Killing of Arizona rancher roils immigration debate

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PHOENIX (AP) —Cattle rancher Rob Krentz often helped illegal immigrants he found stranded on his sprawling Arizona ranch.

Then two weeks ago, he and his dog were gunned down shortly after he reported spotting someone who appeared to be in trouble. Foot tracks were followed from the shooting scene about 20 miles south, to the Mexico border, and authorities suspect an illegal immigrant.

The killing of the third-generation rancher has become a flashpoint in the immigration debate as politicians cite the episode as further proof that the U.S. must do more to secure the violent U.S.-Mexico border.

The governors of New Mexico and Arizona took a public tour of the border this week in support of more security. The subject has ignited endless discussion on blogs, and has been politicized in the U.S. Senate Republican brawl between J.D. Hayworth and incumbent John McCain.

Hayworth has accused McCain of not doing enough to protect U.S. citizens from growing border violence. McCain, for his part, has called for increased security in response to the killing.

"The federal government must do all it can within its power to curb this violence and protect its citizens from criminals coming across the border from Mexico," McCain wrote in a letter to Homeland Security Secretary Janet Napolitano, a former Arizona governor.

Krentz will be remembered at a funeral Saturday in Douglas, about 35 miles southwest of his 35,000-acre ranch and the home where he raised three children with his wife of 33 years, Sue.

Investigators have not definitively tied the killing to the drug trade, but the slaying comes at a time when well-armed cartel factions have battled each other and federal authorities in several Mexican border cities, resulting in thousands of brutal killings.

The violence has been concentrated in Mexico's Ciudad Juarez on the Texas border and Tijuana, just south of San Diego, and hasn't yet spilled o ver into Arizona's remote border region.

Krentz's death sparked fears that was changing.

The Krentz family was no stranger to the problems of illegal immigration. Their home was robbed, and Krentz once found the carcass of one of his calves that had been killed for food, presumably by starving immigrants.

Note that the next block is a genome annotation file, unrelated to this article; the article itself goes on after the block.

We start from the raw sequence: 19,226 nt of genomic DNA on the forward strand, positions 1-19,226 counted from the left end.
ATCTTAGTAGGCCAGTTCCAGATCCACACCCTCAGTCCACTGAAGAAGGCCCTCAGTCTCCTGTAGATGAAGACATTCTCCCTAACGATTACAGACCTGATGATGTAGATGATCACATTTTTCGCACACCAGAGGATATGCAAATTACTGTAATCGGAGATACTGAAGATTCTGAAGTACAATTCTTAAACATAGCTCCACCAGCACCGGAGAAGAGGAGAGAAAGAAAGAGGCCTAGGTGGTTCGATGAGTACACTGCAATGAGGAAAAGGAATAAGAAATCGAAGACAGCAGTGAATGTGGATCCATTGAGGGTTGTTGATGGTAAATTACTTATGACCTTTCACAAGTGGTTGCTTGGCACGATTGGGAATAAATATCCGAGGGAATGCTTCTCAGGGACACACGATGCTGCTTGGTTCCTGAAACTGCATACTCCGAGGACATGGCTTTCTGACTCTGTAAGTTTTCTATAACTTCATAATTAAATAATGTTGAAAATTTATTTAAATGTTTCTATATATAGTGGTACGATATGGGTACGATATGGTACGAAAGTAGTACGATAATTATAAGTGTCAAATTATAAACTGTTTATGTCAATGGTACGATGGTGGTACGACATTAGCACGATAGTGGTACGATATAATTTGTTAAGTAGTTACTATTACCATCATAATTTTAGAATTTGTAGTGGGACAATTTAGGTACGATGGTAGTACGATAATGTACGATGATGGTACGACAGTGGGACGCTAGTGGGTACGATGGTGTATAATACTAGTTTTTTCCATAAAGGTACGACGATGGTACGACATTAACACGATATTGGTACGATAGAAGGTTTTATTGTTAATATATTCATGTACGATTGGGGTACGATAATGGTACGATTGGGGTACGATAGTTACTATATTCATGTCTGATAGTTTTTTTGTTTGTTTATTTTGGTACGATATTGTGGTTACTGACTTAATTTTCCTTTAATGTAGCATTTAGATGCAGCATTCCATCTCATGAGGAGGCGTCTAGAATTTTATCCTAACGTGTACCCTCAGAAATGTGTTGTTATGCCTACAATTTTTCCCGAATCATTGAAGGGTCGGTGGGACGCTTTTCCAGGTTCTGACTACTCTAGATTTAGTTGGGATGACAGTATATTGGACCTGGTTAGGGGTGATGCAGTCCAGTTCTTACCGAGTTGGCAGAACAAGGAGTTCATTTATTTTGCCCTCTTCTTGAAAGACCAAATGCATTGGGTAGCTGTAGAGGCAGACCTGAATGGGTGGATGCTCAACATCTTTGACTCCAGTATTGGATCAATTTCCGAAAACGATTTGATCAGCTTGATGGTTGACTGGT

But the soft-spoken rancher bore no ill will toward illegal immigrants, according to friends and family.

They say Krentz sympathized with their desire for a piece of the American pie. He gave them food and water if they were in distress, and sometimes he'd call the U.S. Border Patrol, which meant deportation but also guarantees of medical assistance and escape from possible death.

"If they come and ask for water, I'll still give them water," Krentz once told PBS' Religion & Ethics Newsweekly in 1999. "You know, that's just my nature."

Wendy Glenn, who has a ranch south of the Krentz property and is a good family friend, said she believ es she heard some of Krentz's last words when he used a radio to talk to his brother the day he was killed.

"He says, 'I see an immigrant out here, and he appears to need help. Call the Border Patrol,'" Glenn, 69, said she heard Krentz say at about 10:30 a.m. on March 27. "He was not frantic. He was not calling for help."

After Krentz went missing for hours and hadn't communicated with anyone, Glenn said she and others assumed he'd been robbed and stranded somewhere on his property. But his body was found just before midnight in a remote area of his land.

After he was shot, the 58-year-old Krentz managed to drive away in his all-terrain vehicle before losing consciousness and dying from his wounds. Nothing had been stolen from him, and his gun was still in its holster. His dog was killed, too.

Glenn and those who knew Krentz say he never would have confronted anyone he thought was dangerous. Most likely, he was just trying to help, they say.

"The re are a lot of people out here who are unarmed that need help, and I'm sure Rob didn't realize he was armed," Glenn said. "I think he approached to see if he could help him and the guy thought maybe he was going to get arrested, that maybe Rob was the law ... I don't know what the guy thought, but he never gave Rob a chance."

She said Krentz was modest, honest and an unwavering friend, and that everyone who knew him is "absolutely devastated."

"I keep expecting to see Rob walk in the door," she said. "The reality now is very hard to face. That man is gone forever."

Krentz's family members declined requests for comment, but released a statement saying he was a humanitarian "who bore no ill will toward anyone" and instilled in his children the importance of honesty and fair dealing.

The family said they hold no malice toward the Mexican people and blame the U.S. and Mexican governments for the killing.

"Their disregard of our repeated pleas and wa rnings of impending violence toward our community fell on deaf ears shrouded in political correctness," according to the statement. "As a result, we have paid the ultimate price for their negligence in credibly securing our borderlands."

Copyright 2010 The Associated Press.



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